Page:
Make sure taxes don’t eat away at your estate
When tax laws change, it is important to review a client’s portfolio to understand how it may be affected. During your next consultation, your advisor may suggest that you work with a tax specialist to take advantage of new advantages or avoid additional taxes.

With an effective tax strategy in place, you can avoid costly mistakes that can erode your fortune. Your strategy may include:

Plan for state property taxes. In addition to the federal estate tax, many states impose their own estate and inheritance taxes. Twelve states and the District of Columbia have state estate taxes and six states have estate taxes. As of 2020, Maryland is the only state with both fees. While the estate tax is only levied on a small percentage of extremely wealthy families ($12.06 million in assets per person in 2022), it can be levied on anyone living in a state subject to inheritance tax. See the map below for more details.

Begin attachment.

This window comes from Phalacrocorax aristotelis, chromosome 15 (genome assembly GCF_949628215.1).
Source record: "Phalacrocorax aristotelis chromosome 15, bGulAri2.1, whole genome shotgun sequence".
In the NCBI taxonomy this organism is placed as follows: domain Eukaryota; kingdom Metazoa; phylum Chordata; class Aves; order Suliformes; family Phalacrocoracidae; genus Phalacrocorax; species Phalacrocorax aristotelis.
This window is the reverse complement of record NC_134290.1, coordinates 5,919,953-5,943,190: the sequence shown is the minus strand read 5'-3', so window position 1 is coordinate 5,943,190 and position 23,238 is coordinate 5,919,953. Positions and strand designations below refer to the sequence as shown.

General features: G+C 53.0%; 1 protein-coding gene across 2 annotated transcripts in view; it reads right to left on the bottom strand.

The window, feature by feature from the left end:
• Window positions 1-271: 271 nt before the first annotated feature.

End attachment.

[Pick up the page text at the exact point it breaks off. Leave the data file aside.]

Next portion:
Reduce estate and gift tax exemptions to $5,000,000 per person (plus inflation adjustments for 2018) by transferring some or all of your assets by December 31, 2025 to take advantage of increased exemption. If you know you will leave money to a loved one or an important cause, you can maximize what they will receive by giving gifts throughout your life. you can:

Giving money or property to family members or others. You can gift up to $16,000 per beneficiary per year, or $32,000 to any number of people for a married couple, without paying gift tax.
Donate unlimited amounts to charity.
Contribute to a loved one’s 529 college savings plan. Certain special tax rules make it a powerful estate planning tool. For example, you can make contributions for 5 years at a time without incurring federal gift tax.